The main objective of the dose-escalation part of the trial is to determine the safety and tolerability, and to determine the Maximum Tolerated Dose and / or the Recommended Phase 2 Dose (RP2D) of BI 754091 on the basis of patients with dose-limiting toxicities (DLTs) in patients with selected advanced solid malignancies. Safety and tolerability will be evaluated by monitoring the occurrence of adverse events (AEs), serious AEs (SAE), and laboratory parameter abnormalities, as well as changes to vital signs. Secondary objectives are the determination of the PK profile of BI 754091 after single and multiple doses of BI 754091, and the preliminary assessment of antitumour activity. In the dose-expansion part of the trial, the main objectives are to further assess the safety, efficacy, PK profile, and biomarkers of BI 754091 in tumours with specific tumour types and / or genetic mutations at the RP2D.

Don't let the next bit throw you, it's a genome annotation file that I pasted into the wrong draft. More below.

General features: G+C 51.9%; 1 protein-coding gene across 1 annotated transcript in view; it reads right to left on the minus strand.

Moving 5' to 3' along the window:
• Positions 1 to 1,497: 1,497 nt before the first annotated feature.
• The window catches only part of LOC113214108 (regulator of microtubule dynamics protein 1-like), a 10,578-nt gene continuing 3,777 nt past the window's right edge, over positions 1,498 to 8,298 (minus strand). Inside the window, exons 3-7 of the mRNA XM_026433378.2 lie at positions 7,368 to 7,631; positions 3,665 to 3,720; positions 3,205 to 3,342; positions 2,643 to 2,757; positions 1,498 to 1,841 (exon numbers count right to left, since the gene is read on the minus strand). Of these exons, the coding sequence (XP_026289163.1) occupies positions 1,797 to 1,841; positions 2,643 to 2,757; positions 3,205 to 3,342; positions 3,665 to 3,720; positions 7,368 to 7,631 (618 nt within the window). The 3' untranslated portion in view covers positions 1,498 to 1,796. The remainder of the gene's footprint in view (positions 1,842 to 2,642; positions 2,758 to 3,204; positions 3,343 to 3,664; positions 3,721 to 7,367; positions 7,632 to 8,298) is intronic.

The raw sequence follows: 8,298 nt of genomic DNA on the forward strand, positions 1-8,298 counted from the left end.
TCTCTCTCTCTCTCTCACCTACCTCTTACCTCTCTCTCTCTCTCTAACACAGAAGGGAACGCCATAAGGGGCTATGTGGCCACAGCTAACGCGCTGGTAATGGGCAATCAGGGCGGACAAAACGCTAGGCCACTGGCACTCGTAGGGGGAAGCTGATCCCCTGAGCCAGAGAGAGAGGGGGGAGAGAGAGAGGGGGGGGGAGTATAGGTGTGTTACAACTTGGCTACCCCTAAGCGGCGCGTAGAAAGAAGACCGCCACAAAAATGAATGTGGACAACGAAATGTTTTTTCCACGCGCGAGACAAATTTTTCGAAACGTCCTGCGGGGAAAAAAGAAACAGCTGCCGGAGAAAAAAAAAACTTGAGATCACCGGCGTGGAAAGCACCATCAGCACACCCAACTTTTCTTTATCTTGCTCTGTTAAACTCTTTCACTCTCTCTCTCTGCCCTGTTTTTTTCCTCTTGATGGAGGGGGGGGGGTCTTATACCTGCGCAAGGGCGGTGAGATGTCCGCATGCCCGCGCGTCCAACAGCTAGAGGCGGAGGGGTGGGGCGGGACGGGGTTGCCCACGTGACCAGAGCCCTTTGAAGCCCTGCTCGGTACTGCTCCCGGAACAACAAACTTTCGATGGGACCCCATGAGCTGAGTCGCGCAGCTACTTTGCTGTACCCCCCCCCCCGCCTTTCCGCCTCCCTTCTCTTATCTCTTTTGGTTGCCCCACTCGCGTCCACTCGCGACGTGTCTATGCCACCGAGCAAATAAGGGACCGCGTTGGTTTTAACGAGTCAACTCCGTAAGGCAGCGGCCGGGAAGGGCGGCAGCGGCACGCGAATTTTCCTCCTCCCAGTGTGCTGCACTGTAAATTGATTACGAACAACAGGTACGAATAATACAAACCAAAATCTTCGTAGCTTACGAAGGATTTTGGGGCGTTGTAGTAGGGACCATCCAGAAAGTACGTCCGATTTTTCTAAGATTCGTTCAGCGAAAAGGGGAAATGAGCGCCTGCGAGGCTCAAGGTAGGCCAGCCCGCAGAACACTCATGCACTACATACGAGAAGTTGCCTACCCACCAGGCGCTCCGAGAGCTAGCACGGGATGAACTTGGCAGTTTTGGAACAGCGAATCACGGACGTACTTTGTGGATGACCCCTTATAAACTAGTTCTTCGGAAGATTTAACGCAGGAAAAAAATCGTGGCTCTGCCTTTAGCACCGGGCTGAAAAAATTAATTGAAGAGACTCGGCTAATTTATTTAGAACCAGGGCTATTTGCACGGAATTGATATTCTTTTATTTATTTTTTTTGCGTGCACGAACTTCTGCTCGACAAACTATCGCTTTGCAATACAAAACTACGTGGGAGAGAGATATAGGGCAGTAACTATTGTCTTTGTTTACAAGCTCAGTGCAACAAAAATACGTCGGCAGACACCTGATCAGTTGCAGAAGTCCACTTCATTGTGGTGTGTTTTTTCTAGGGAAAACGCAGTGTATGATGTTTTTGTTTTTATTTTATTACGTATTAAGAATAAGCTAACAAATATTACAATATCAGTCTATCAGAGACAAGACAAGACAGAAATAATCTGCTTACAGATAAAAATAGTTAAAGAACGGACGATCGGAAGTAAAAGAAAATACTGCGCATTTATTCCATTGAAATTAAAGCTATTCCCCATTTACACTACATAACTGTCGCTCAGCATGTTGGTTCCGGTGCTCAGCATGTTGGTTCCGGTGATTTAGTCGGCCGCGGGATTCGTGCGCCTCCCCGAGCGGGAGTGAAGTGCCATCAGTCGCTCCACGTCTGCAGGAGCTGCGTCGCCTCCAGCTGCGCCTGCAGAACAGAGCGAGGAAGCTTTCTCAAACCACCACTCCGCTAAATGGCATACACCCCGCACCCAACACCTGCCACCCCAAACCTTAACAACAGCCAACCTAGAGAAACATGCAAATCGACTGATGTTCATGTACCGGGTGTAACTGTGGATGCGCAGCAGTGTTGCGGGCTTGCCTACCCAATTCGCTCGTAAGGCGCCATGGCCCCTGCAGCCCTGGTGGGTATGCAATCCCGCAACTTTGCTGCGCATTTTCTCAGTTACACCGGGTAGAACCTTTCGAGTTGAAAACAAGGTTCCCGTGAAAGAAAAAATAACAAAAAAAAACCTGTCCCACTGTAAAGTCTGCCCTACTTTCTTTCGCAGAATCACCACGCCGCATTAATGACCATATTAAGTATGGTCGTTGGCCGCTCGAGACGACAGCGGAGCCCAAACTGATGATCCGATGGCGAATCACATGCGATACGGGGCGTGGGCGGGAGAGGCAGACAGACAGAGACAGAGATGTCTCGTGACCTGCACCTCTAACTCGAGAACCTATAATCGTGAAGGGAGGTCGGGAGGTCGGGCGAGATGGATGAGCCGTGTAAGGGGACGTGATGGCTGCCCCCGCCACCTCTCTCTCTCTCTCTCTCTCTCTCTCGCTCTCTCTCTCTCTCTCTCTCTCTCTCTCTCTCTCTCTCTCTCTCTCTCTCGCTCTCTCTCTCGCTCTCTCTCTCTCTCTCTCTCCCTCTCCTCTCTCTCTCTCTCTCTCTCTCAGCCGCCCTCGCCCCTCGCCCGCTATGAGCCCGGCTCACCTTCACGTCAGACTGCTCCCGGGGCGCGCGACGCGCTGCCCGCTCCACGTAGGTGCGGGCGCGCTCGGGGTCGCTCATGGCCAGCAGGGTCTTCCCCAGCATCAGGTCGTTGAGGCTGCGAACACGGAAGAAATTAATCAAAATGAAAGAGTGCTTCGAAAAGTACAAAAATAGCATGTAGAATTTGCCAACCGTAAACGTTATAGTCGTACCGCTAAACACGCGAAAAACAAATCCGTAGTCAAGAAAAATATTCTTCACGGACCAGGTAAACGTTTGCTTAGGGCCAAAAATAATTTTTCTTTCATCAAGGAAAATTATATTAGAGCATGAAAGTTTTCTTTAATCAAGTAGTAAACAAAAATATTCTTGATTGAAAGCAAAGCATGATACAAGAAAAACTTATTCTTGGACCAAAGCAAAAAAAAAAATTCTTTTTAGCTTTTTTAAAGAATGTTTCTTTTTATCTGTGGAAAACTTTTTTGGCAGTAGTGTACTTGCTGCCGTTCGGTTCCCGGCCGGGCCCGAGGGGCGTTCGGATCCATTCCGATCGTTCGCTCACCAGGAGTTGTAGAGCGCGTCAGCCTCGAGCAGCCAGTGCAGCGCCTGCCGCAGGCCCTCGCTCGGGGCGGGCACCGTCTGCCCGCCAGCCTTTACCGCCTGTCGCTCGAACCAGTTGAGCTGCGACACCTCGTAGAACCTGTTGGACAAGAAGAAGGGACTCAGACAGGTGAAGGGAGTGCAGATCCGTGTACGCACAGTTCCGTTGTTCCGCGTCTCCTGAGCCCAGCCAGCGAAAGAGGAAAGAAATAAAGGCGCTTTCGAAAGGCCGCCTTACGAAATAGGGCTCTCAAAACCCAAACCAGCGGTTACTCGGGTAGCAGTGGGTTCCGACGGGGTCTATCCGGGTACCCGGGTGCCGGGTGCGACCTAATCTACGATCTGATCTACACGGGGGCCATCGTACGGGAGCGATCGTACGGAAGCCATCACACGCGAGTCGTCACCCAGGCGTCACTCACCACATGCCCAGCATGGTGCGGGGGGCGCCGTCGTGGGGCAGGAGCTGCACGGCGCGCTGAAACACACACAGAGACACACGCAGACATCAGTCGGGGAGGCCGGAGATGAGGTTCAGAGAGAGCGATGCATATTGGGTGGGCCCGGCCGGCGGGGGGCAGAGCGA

Location: 3 locations

  • Study of SO-C101 and SO-C101in Combination With Pembro in Adult Patients With Advanced / Metastatic Solid Tumors

    A multicenter open-label phase 1 / 1b study to evaluate the safety and preliminary efficacy of SO-C101 as monotherapy and in combination with pembrolizumab in patients with selected advanced / metastatic solid tumors
    Location: M D Anderson Cancer Center, Houston, Texas

  • Comparing Length of Treatment with Immunotherapy in Patients with Advanced Solid Tumors

    This phase III trial compares 1 year immunotherapy treatment versus continuous immunotherapy treatment beyond 1 year in patients with solid tumor that has spread to other places in the body (advanced). Immunotherapy such as pembrolizumab, nivolumab, atezolizumab, durvalumab, and avelumab are drugs given through a vein to the entire body to activate the immune system. Comparing the treatment lengths may help doctors determine the ideal length of time for treatment with immunotherapy in patients with solid tumors.